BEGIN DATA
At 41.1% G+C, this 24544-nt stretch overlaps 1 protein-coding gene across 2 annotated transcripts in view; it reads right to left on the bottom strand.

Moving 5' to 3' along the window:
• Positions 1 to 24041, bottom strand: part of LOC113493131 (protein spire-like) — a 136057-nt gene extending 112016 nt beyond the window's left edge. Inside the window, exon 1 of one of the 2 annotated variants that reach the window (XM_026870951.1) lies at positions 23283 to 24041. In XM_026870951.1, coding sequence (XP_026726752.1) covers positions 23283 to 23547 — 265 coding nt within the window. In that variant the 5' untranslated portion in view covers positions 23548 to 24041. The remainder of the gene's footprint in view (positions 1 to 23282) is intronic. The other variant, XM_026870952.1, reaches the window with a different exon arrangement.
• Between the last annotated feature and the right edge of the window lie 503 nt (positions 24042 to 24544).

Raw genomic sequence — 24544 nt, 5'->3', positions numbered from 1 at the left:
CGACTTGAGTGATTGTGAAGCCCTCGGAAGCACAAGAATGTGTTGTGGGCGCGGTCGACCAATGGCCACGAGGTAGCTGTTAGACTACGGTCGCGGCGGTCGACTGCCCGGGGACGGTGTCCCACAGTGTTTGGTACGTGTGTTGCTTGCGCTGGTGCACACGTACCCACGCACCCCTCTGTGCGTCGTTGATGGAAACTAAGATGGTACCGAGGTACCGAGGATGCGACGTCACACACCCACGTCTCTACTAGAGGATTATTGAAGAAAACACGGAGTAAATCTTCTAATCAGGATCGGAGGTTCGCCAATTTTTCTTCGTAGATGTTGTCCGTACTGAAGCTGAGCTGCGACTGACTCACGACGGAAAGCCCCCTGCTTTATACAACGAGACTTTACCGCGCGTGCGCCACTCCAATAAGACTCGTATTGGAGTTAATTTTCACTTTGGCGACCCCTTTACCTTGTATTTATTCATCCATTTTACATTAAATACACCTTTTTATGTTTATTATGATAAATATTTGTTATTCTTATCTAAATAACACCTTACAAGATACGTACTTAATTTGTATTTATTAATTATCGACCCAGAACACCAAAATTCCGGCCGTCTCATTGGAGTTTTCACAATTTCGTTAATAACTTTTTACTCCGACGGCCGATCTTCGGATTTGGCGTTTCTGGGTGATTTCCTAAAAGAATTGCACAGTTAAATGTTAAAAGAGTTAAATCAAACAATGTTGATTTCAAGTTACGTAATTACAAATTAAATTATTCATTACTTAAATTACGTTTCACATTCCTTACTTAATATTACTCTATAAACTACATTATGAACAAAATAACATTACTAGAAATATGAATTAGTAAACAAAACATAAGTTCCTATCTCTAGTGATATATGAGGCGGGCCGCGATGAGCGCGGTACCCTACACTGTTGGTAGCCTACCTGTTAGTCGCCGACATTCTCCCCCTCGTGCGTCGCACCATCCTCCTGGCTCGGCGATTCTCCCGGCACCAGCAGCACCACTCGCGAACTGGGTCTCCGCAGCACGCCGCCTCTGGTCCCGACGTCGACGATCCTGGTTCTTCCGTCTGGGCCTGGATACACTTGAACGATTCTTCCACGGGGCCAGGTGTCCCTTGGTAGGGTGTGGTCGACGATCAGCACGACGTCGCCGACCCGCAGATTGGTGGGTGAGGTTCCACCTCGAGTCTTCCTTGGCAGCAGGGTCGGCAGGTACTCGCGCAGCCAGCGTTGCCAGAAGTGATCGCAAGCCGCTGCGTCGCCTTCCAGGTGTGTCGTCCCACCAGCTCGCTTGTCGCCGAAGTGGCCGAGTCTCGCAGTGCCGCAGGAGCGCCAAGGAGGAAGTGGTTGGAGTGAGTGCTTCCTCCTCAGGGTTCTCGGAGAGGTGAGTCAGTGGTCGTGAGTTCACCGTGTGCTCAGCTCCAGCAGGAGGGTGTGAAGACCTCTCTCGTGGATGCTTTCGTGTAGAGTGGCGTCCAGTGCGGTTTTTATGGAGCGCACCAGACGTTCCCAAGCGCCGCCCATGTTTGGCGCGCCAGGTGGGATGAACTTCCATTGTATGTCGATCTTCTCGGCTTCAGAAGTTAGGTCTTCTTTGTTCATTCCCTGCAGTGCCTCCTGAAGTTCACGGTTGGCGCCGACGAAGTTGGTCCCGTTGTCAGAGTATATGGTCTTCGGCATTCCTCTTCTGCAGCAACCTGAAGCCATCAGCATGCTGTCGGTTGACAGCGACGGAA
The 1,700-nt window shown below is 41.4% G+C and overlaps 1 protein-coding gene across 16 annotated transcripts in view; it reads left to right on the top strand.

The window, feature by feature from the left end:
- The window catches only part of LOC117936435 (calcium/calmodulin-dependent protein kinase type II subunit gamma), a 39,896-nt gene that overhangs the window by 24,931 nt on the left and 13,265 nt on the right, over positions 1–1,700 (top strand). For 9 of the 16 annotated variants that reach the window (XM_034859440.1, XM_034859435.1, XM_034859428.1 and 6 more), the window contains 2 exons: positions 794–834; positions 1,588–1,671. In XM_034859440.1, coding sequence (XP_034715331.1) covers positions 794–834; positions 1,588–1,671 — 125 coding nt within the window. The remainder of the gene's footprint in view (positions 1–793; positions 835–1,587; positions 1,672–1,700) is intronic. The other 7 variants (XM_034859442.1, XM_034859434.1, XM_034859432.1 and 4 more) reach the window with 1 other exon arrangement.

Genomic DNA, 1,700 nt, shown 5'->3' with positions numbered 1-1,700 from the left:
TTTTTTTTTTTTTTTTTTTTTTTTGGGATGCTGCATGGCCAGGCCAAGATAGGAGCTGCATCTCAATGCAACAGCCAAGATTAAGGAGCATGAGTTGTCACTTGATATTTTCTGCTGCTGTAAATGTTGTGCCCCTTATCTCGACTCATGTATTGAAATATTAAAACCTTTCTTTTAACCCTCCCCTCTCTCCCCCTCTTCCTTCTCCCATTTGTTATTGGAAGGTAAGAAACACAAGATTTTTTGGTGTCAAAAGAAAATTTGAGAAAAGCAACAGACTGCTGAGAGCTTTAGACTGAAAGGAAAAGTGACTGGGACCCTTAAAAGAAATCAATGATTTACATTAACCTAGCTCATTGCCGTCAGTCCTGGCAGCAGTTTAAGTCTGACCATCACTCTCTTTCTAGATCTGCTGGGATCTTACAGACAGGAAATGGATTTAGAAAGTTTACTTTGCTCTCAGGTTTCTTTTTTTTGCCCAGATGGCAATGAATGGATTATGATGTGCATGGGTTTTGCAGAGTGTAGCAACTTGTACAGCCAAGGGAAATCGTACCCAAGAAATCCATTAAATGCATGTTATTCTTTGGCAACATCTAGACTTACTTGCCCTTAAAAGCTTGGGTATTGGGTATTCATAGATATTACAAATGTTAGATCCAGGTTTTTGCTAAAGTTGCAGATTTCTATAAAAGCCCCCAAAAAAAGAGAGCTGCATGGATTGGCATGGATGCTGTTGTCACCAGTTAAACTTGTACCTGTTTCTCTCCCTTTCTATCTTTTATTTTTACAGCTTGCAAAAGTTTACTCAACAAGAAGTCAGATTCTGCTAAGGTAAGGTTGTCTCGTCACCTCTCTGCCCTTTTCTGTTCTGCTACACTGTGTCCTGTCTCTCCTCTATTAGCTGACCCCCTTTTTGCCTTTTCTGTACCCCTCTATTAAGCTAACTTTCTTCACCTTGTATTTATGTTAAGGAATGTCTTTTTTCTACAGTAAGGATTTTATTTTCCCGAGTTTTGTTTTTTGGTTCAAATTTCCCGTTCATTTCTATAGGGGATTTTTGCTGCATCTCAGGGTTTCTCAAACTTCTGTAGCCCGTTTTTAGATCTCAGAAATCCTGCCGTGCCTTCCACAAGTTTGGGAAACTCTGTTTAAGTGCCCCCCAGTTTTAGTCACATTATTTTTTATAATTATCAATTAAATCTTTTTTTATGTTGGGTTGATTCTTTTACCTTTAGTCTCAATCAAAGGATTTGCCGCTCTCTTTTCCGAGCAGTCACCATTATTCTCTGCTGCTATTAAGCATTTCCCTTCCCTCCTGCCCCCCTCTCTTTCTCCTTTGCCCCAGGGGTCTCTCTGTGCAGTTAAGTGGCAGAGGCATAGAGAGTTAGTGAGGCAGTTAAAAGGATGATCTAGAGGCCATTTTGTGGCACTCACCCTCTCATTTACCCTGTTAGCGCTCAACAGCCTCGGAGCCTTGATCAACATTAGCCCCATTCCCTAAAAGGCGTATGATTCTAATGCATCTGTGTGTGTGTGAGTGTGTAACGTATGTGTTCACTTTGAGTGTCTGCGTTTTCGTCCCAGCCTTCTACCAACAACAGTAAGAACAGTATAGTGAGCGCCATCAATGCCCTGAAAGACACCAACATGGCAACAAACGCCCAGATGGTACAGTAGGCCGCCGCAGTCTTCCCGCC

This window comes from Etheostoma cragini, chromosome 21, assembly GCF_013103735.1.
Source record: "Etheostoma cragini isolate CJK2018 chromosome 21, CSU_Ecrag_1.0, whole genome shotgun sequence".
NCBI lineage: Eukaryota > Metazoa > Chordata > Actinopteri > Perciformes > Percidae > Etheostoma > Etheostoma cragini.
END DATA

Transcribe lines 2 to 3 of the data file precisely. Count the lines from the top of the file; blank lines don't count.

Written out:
Moving 5' to 3' along the window:
• Positions 1 to 24041, bottom strand: part of LOC113493131 (protein spire-like) — a 136057-nt gene extending 112016 nt beyond the window's left edge. Inside the window, exon 1 of one of the 2 annotated variants that reach the window (XM_026870951.1) lies at positions 23283 to 24041. In XM_026870951.1, coding sequence (XP_026726752.1) covers positions 23283 to 23547 — 265 coding nt within the window. In that variant the 5' untranslated portion in view covers positions 23548 to 24041. The remainder of the gene's footprint in view (positions 1 to 23282) is intronic. The other variant, XM_026870952.1, reaches the window with a different exon arrangement.